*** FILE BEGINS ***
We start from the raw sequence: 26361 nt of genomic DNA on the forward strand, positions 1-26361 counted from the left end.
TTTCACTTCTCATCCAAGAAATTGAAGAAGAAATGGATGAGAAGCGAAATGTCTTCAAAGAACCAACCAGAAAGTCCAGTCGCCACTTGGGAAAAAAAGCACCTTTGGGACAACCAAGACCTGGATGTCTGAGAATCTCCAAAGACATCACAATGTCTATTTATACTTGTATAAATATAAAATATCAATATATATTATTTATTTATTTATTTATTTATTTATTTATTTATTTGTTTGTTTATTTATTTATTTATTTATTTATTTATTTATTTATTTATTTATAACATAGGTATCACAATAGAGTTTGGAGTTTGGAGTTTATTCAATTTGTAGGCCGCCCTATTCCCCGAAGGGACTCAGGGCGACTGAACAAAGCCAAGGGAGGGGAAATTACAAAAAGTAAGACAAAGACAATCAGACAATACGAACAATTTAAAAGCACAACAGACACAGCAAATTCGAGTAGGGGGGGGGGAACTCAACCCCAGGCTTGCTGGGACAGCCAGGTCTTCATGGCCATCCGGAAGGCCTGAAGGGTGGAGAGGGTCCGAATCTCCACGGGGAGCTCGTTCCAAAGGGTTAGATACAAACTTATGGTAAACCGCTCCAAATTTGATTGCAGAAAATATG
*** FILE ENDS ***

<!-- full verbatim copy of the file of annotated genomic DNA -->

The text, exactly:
We start from the raw sequence: 26361 nt of genomic DNA on the forward strand, positions 1-26361 counted from the left end.
TTTCACTTCTCATCCAAGAAATTGAAGAAGAAATGGATGAGAAGCGAAATGTCTTCAAAGAACCAACCAGAAAGTCCAGTCGCCACTTGGGAAAAAAAGCACCTTTGGGACAACCAAGACCTGGATGTCTGAGAATCTCCAAAGACATCACAATGTCTATTTATACTTGTATAAATATAAAATATCAATATATATTATTTATTTATTTATTTATTTATTTATTTATTTATTTGTTTGTTTATTTATTTATTTATTTATTTATTTATTTATTTATTTATTTATAACATAGGTATCACAATAGAGTTTGGAGTTTGGAGTTTATTCAATTTGTAGGCCGCCCTATTCCCCGAAGGGACTCAGGGCGACTGAACAAAGCCAAGGGAGGGGAAATTACAAAAAGTAAGACAAAGACAATCAGACAATACGAACAATTTAAAAGCACAACAGACACAGCAAATTCGAGTAGGGGGGGGGGAACTCAACCCCAGGCTTGCTGGGACAGCCAGGTCTTCATGGCCATCCGGAAGGCCTGAAGGGTGGAGAGGGTCCGAATCTCCACGGGGAGCTCGTTCCAAAGGGTTAGATACAAACTTATGGTAAACCGCTCCAAATTTGATTGCAGAAAATATG